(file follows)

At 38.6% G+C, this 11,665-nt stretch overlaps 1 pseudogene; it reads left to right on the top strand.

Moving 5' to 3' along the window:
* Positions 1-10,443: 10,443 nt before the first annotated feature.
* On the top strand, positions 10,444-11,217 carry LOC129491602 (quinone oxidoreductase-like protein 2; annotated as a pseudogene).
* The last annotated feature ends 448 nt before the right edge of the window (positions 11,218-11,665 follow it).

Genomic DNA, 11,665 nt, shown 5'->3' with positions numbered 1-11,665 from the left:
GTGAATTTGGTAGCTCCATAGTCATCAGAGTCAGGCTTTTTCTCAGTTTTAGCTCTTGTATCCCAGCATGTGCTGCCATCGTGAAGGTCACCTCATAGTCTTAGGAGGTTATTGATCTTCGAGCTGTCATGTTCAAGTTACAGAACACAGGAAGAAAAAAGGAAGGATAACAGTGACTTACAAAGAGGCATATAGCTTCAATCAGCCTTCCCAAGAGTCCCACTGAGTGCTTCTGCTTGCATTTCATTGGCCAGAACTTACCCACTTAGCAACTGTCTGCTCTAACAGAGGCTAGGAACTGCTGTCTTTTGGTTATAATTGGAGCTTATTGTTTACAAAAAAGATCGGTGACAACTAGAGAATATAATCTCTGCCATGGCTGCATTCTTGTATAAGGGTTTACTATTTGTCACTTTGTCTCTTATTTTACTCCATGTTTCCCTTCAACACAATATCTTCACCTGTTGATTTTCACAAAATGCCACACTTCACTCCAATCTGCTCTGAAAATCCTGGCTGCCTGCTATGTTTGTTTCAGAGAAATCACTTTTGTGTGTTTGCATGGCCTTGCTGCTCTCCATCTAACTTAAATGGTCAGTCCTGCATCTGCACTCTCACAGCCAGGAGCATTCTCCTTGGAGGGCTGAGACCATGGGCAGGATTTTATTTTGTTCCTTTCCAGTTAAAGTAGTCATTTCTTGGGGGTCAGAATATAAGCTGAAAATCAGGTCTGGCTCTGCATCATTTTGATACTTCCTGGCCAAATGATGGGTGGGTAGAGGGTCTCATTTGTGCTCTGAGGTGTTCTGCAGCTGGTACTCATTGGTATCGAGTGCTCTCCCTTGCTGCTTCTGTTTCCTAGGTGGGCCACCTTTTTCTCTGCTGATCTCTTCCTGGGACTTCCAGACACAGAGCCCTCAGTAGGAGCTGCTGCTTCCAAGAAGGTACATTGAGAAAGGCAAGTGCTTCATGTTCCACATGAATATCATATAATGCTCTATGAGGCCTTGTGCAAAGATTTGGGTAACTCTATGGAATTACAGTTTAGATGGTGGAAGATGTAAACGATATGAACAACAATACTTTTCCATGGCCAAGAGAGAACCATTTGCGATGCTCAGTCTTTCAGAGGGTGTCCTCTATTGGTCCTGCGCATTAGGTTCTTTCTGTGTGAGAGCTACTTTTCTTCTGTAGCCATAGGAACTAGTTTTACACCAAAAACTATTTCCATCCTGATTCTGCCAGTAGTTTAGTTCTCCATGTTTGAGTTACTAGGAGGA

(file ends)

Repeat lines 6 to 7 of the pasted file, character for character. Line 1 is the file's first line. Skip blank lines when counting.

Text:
Genomic DNA, 11,665 nt, shown 5'->3' with positions numbered 1-11,665 from the left:
GTGAATTTGGTAGCTCCATAGTCATCAGAGTCAGGCTTTTTCTCAGTTTTAGCTCTTGTATCCCAGCATGTGCTGCCATCGTGAAGGTCACCTCATAGTCTTAGGAGGTTATTGATCTTCGAGCTGTCATGTTCAAGTTACAGAACACAGGAAGAAAAAAGGAAGGATAACAGTGACTTACAAAGAGGCATATAGCTTCAATCAGCCTTCCCAAGAGTCCCACTGAGTGCTTCTGCTTGCATTTCATTGGCCAGAACTTACCCACTTAGCAACTGTCTGCTCTAACAGAGGCTAGGAACTGCTGTCTTTTGGTTATAATTGGAGCTTATTGTTTACAAAAAAGATCGGTGACAACTAGAGAATATAATCTCTGCCATGGCTGCATTCTTGTATAAGGGTTTACTATTTGTCACTTTGTCTCTTATTTTACTCCATGTTTCCCTTCAACACAATATCTTCACCTGTTGATTTTCACAAAATGCCACACTTCACTCCAATCTGCTCTGAAAATCCTGGCTGCCTGCTATGTTTGTTTCAGAGAAATCACTTTTGTGTGTTTGCATGGCCTTGCTGCTCTCCATCTAACTTAAATGGTCAGTCCTGCATCTGCACTCTCACAGCCAGGAGCATTCTCCTTGGAGGGCTGAGACCATGGGCAGGATTTTATTTTGTTCCTTTCCAGTTAAAGTAGTCATTTCTTGGGGGTCAGAATATAAGCTGAAAATCAGGTCTGGCTCTGCATCATTTTGATACTTCCTGGCCAAATGATGGGTGGGTAGAGGGTCTCATTTGTGCTCTGAGGTGTTCTGCAGCTGGTACTCATTGGTATCGAGTGCTCTCCCTTGCTGCTTCTGTTTCCTAGGTGGGCCACCTTTTTCTCTGCTGATCTCTTCCTGGGACTTCCAGACACAGAGCCCTCAGTAGGAGCTGCTGCTTCCAAGAAGGTACATTGAGAAAGGCAAGTGCTTCATGTTCCACATGAATATCATATAATGCTCTATGAGGCCTTGTGCAAAGATTTGGGTAACTCTATGGAATTACAGTTTAGATGGTGGAAGATGTAAACGATATGAACAACAATACTTTTCCATGGCCAAGAGAGAACCATTTGCGATGCTCAGTCTTTCAGAGGGTGTCCTCTATTGGTCCTGCGCATTAGGTTCTTTCTGTGTGAGAGCTACTTTTCTTCTGTAGCCATAGGAACTAGTTTTACACCAAAAACTATTTCCATCCTGATTCTGCCAGTAGTTTAGTTCTCCATGTTTGAGTTACTAGGAGGA